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A Cake That Takes the Cake | Interview with Lachlan Oliver of Heaven Sent Deserts

Jul. 11th, 2012 | Comments 2 | Make a Comment   
Photo Courtesy of Heaven Sent Desserts

How does one make a cake that TAKES the cake?  Now that wedding cakes are being substituted and "reinvented" a la candied apples, churros and donut towers, I thought to sit down with top cake baker and owner, Lachlan Oliver, owner of Heaven Sent Desserts based in San Diego, to get a slice on the wedding cake industry. 

JustLuxe: You've made cakes for Beyonce, Madonna, NFL stars, such as Shaun Phillips, and military heads of state.  What is your approach to wedding cakes, particularly for your discerning clientele?

Lachlan Oliver: At Heaven Sent Desserts, we love to personalize the experience of designing a wedding cake. Help your baker by bringing in clips, photos, fabrics, and any keepsakes that illustrate a "story" of your relationship, which can inspire an entire look of a cake. A three-tiered plain white cake doesn't usually say anything, other than "you are about to eat a wedding cake," but a tree trunk-like cake with the couples' initials "etched" in the icing is a statement. As is a cake made to look like a stack of love novels, topped with figurines of the librarian couple. These are a few of the "stories" we've created for customers. Also, you can use your cake to celebrate your guests as well. For one customer, we created 3-inch mini cakes with personalized messages for ALL wedding guests celebrating an anniversary the month of the wedding. We feel it allows couples to give back to those guests in attendance and expresses, “because of your love, I can now love my groom.”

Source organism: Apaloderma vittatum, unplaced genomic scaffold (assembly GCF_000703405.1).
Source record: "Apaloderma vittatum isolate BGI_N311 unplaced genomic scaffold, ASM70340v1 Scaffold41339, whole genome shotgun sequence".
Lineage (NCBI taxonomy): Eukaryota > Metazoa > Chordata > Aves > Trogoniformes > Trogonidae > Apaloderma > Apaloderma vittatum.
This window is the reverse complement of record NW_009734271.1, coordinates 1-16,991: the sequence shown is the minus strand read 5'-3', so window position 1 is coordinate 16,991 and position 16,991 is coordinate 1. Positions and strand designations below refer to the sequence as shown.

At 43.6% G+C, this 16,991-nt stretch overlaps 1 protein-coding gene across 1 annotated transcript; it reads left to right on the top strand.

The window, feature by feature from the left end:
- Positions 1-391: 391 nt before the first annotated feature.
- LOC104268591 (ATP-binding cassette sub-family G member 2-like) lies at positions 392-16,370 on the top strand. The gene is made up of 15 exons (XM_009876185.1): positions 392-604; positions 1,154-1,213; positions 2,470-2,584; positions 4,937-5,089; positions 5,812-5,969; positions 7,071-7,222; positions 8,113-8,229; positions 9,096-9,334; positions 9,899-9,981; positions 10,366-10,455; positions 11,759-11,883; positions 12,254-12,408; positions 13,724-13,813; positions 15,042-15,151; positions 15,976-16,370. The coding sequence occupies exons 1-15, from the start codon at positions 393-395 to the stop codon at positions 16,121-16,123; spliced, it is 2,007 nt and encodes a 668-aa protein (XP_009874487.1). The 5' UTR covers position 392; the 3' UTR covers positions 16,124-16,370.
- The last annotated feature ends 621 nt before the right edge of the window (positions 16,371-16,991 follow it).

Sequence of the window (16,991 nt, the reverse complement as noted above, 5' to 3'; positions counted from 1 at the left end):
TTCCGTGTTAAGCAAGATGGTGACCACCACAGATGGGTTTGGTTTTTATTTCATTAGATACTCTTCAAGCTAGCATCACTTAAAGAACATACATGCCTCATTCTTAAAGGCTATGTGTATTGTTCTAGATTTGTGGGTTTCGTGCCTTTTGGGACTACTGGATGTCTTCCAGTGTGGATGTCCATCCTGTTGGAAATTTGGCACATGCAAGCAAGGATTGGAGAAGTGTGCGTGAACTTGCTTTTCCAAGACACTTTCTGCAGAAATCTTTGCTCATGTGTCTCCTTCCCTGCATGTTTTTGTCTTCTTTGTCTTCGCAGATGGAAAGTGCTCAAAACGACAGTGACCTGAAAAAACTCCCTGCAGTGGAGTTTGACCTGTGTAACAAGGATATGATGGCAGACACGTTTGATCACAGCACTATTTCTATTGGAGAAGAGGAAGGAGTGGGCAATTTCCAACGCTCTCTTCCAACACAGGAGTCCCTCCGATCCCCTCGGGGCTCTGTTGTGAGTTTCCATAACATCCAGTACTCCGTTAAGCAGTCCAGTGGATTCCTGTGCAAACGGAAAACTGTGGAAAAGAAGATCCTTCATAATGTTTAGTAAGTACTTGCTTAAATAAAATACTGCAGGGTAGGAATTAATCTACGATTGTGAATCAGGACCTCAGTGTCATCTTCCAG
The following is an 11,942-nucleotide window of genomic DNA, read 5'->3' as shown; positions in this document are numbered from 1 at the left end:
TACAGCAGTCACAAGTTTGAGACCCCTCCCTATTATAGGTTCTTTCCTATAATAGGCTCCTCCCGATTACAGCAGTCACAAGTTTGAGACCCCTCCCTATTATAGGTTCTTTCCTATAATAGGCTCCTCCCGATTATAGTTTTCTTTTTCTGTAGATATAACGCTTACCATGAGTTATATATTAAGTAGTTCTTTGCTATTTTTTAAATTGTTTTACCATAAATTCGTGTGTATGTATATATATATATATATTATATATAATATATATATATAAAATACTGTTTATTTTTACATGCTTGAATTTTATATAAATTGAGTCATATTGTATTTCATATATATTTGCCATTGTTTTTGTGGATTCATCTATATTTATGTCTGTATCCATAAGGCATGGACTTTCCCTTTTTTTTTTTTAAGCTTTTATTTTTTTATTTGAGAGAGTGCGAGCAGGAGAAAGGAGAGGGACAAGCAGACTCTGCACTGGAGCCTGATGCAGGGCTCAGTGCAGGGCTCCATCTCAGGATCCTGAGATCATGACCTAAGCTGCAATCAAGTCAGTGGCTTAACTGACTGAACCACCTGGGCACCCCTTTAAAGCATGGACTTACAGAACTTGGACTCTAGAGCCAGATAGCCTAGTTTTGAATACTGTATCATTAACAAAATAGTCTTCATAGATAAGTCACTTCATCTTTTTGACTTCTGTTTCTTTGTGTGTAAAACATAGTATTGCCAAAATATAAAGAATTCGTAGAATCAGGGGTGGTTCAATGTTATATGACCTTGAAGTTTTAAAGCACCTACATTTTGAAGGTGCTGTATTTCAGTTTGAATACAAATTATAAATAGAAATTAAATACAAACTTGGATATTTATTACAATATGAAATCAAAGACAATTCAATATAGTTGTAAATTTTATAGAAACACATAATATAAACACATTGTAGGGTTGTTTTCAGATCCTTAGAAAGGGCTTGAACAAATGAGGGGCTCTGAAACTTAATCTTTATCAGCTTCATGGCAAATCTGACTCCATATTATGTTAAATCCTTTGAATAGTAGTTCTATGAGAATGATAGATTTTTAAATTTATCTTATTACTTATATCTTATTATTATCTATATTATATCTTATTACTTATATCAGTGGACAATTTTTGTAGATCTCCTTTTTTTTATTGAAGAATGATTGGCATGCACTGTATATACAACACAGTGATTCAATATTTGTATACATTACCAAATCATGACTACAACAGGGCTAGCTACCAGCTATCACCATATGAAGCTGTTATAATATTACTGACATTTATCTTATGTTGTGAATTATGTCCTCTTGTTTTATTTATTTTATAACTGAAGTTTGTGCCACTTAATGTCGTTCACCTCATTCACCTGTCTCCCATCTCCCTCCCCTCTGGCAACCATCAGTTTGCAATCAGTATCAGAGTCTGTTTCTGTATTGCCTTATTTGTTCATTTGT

Ultimately, we see each wedding cake as a physical display that gives homage to the couples’ families who have supported their journey or who may have traveled many miles to share the couples’ special day. And for us, as the cake artists, we know that we are a part of thousands of couple’s memories on their special day. Find a baker that takes that seriously.


JL: What should I ask my baker regarding a wedding cake?

LO:  Your specific questions will likely vary, but main, important questions to ask are:
- How much passion does the baker have for what he does?
- Will the baker be creating the cake or designating the project to someone else?
- Is there a set flavor menu or can the baker customize the flavors to an individuals tastes or nationality?
-Can the baker accommodate people with allergies?
- Can the baker accommodate Vegans or people who eat gluten-free?
- Is the person who designs the cake working weekends in case anything happens to the cake in transit to the wedding?
- What is the refund policy for emergencies or wedding cancellations?
- What other contacts does the bakery have, in case any wedding vendors fall through?

JL: What are the styles that are “in” right now?